Interview by Connie Berry
Buckeye Crime Writers is thrilled to welcome Lori Rader-Day, the Edgar Award- and Agatha Award-nominated and Anthony Award- and Mary Higgins Clark Award-winning author of The Lucky One and Under a Dark Sky. She lives in Chicago, where she co-chairs the Midwest Mystery Conference and teaches creative writing at Northwestern University. Her newest book, Death at Greenway, is based on a little-known moment in history, when a group of London children were evacuated from the Blitz during World War II to Agatha Christie’s holiday estate.
Recently I had a chance to ask Lori a few questions about her writing and journey to publication.
Connie: Your books have been called “dark stories — with heart.” Tell us more about that. Where would you place your writing in terms of genre?
Lori: When I first tried to submit to agents, I called myself “suspense” after a lot of frustrating research. The truth is, there are no lines between subgenres or genres, and a good deal about what a book is called has to do with tone, which is hard for a beginning writer to figure out. My agent said, it’s a thriller! The editor who bought it called it a mystery. And then online retailers called it… suspense. Psychological suspense gets at what I’m interested in, at least, even if it puts my books on the thriller shelf where I’m not always sure they truly belong. So they’re dark stories, but I love a good ending. A happy ending sometimes, not always, but an ending that feels like resolution one way or the other, and characters who I hope feel real to readers. That’s what I like to read, so that’s what I write. Dark stories where readers can invest in the characters. My new book, Death at Greenway, is historical but even though that feels like a departure, I don’t think it is. I just had to figure out a story to tell that felt like a story I would tell.
Connie: You studied journalism at Ball State University, then creative writing at Roosevelt University in Chicago. Was the jump from journalism to fiction difficult?
Lori: It was a leap, for sure, but I did do a half measure. I studied journalism writing, editing, and design first, and then I studied long-form journalism known as creative nonfiction (also at Ball State, with the wonderful writer and human Mark Massé). Creative nonfiction or literary journalism is where real events are reported in scenes, using many of the tools of fiction. I didn’t think of studying this kind of writing as a half measure at the time. I was all in, imagining that I would write for magazines. I wrote fiction on the side my entire life, but there came a moment when I realized I didn’t have to apologize for writing fiction or wanting to be published as a novelist, and that it was a thing that I was allowed to try to do. The difficult part of giving in and studying and writing fiction was that part, the allowance. I’m from a small town in Indiana, and I hadn’t ever realized that writers could come from places like that. When my high school friend Christopher Coake published his first book (We’re In Trouble), that’s when I realized people like us were publishable, too.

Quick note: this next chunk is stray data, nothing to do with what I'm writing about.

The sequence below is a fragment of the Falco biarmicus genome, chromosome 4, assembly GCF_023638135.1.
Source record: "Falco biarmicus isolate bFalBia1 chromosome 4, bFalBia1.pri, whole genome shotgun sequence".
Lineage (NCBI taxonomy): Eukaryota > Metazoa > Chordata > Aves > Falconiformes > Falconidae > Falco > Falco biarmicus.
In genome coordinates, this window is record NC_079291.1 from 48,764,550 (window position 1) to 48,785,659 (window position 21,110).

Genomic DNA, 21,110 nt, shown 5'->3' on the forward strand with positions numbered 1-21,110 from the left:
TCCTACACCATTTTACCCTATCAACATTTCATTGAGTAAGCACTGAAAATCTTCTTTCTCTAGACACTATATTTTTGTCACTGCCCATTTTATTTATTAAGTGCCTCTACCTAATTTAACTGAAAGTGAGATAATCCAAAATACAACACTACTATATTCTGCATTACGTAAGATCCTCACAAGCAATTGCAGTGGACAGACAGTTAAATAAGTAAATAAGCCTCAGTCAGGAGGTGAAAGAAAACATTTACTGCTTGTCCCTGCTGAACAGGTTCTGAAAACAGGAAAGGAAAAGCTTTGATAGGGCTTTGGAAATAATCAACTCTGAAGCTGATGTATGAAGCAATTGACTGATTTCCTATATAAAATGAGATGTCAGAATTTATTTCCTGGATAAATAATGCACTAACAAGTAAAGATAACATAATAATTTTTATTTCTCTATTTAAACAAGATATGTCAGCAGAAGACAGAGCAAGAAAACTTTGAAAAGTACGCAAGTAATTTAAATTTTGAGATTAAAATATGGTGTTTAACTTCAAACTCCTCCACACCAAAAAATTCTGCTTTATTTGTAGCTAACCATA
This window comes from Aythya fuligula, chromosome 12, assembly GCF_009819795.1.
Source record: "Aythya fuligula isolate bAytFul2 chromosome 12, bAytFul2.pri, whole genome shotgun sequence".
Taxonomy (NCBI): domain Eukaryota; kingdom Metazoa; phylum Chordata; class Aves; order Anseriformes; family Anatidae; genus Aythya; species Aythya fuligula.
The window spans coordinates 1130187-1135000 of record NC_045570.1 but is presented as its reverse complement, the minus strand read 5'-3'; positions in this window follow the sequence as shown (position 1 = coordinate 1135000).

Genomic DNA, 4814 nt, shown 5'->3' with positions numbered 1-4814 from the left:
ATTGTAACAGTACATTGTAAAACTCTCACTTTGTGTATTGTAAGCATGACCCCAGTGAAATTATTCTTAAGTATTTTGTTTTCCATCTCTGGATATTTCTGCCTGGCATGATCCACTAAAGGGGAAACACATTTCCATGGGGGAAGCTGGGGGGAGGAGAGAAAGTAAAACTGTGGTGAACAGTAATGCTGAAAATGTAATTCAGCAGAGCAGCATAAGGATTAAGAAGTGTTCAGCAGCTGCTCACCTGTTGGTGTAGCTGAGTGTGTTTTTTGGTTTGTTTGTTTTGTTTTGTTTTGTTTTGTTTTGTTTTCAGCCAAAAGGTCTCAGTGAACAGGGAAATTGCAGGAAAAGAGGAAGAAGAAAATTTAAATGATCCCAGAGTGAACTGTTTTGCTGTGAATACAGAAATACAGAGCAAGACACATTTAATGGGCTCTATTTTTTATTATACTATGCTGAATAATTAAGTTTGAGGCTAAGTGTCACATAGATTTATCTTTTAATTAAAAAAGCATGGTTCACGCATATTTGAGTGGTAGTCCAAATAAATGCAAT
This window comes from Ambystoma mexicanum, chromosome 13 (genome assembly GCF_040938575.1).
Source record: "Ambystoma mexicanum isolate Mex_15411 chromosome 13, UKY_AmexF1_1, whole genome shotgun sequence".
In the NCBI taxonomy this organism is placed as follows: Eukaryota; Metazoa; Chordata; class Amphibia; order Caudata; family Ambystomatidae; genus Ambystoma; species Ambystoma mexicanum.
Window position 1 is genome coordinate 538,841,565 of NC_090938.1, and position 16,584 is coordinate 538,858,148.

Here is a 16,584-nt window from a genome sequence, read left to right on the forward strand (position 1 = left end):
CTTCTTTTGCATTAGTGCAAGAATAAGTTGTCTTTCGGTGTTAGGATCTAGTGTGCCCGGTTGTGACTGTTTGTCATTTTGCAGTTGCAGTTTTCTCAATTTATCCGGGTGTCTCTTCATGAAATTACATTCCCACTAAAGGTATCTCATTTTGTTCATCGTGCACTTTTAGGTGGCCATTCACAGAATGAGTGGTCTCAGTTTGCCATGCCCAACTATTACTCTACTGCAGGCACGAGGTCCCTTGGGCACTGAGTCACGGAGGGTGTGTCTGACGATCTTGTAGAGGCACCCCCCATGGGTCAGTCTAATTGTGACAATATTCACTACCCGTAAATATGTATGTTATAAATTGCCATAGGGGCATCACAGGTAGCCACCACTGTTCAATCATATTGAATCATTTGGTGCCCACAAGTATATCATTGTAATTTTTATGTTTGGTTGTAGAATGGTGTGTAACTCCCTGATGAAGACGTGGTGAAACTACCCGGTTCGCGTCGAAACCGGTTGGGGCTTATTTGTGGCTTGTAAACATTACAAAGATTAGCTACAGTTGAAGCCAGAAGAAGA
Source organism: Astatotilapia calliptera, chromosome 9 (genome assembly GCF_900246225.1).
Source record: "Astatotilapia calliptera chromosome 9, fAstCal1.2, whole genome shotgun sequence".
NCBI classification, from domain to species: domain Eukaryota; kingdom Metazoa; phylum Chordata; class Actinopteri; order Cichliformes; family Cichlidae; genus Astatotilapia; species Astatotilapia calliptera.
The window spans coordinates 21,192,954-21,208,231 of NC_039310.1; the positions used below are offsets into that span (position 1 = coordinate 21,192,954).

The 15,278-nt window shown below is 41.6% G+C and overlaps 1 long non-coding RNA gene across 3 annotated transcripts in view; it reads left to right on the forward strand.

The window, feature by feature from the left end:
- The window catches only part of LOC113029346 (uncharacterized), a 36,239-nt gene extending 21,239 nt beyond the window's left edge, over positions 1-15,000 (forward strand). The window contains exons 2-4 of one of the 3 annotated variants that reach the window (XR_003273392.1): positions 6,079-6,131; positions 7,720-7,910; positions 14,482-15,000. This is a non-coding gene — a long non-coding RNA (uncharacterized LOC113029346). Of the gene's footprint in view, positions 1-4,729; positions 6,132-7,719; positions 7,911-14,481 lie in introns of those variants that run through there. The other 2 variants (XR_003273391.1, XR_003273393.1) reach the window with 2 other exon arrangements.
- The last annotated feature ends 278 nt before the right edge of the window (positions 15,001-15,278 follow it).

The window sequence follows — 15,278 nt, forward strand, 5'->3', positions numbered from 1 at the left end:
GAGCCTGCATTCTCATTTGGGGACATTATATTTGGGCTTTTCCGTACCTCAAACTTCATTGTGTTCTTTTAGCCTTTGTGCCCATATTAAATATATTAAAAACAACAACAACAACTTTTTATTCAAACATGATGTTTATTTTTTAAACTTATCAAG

Connie: Which came first for you—finding an agent or finishing a manuscript?
Lori: Finishing TWO manuscripts (and honestly, finishing a lot of short stories before that)! I got a chance to talk to a couple of agents before I was ready but — I wasn’t ready! I always knew the process would be an internal one. When I felt as though I had written the book I wanted to, then I would see what agents might say. If I sent it out too soon, how would I know if they were the right agent or if their comments were the right direction? I had to be pretty sure of my story before I could deal with rejection of it or with comments about it. Not confident — confidence is hard to come by. But I had to be able to judge other people’s opinions of it, and that was going to take time. Every step of this process takes more time than I wish it did, by the way. I’m impatient as heck, especially about myself.
Connie: How long did it take for your first book to be published? Were you ever discouraged? If you were, how did you push forward?